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Investment bank floats potential BT-Starlink partnership

The pact could help BT deploy broadband Internet in rural areas where fixed-wireless or fiber-based services are difficult to deploy.

The pact could help BT deploy broadband Internet in rural areas where fixed-wireless or fiber-based services are difficult to deploy.

A man installs a Starlink satellite dish, which uses Low Earth orbit satellites to provide broadband Internet service to residents and businesses in supported areas. (Photo by Steve Jurvetson via Wikimedia Commons)
A man installs a Starlink satellite dish, which uses Low Earth orbit satellites to provide broadband Internet service to residents and businesses in supported areas. (Photo by Steve Jurvetson via Wikimedia Commons)

British telecommunications provider BT Group could help fill gaps in its rural broadband coverage by partnering with satellite Internet provider Starlink, an investment bank said in a note this week.

The suggestion came from Bank BNP Paribas (BBNP), which quoted satellite communication firm TS2 Space in affirming Starlink’s fleet of 5,000 global satellites could be tapped by BT to enhance its mobile signals and home broadband connections in parts of the United Kingdom where fixed wireless and land-based services are unavailable or difficult to deploy.

“The collaboration could see a merging of terrestrial mobile services with the space-based network, delivering robust communication solutions where traditional infrastructures fall short,” BNPP wrote in its note. “This initiative may also help BT in its mission to surpass the coverage targets set by the government in the struggle to bridge the country’s digital divide.”

The suggestion follows a partnership between T-Mobile and Starlink that aims to bring cell phone service to remote parts of the United States. Earlier this month, Starlink’s sister company SpaceX deployed a new set of Starlink satellites that are expected to provide direct-to-cell call capabilities to T-Mobile subscribers for the first time.

BT and Starlink do not have a similar agreement in place, and any partnership between the two would likely require the approval of British regulator Ofcom before anything can get off the ground. But BNPP believes a pact along similar lines as the partnership between Starlink and T-Mobile could be a cost-effective way to reach subscribers in areas where fiber-based service might be impossible to roll out due to terrain or other factors.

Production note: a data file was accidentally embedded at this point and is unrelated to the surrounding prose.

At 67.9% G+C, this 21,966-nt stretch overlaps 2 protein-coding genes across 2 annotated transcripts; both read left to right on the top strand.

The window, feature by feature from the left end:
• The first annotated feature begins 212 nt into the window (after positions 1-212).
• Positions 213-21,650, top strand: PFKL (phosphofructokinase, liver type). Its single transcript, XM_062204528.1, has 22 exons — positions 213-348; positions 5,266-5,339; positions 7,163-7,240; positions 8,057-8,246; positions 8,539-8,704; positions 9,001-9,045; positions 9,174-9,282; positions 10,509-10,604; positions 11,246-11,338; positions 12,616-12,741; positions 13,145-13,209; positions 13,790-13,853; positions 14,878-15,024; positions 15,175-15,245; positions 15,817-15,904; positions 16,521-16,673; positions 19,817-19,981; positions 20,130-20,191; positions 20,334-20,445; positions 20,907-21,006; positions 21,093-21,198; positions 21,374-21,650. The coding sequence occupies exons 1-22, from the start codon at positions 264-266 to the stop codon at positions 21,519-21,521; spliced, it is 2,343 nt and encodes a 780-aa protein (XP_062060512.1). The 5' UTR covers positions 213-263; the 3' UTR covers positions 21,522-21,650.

“From a BT point of view the offer would be of marginal importance as it would likely simply see BT act as a Starlink reseller with a thin margin,” BNPP wrote in the note. “However, it would allow BT to claim that it offers a truly national service even in deeply rural areas…from a revenue point of view this is a small part of the base — probably a couple percent of subscribers, we’d expect — and would be of little economic importance, but from a marketing and regulatory dialogue point of view, it could still be helpful.”

BNPP said Starlink service could also be attractive to residents and businesses in densely urban areas who are looking for alternatives to land-based and fixed-wireless providers.

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About the Author:

Matthew Keys

Matthew Keys is a nationally-recognized, award-winning journalist who has covered the business of media, technology, radio and television for more than 11 years. He is the publisher of The Desk and contributes to Know Techie, Digital Content Next and StreamTV Insider. He previously worked for Thomson Reuters, the Walt Disney Company, McNaughton Newspapers and Tribune Broadcasting.
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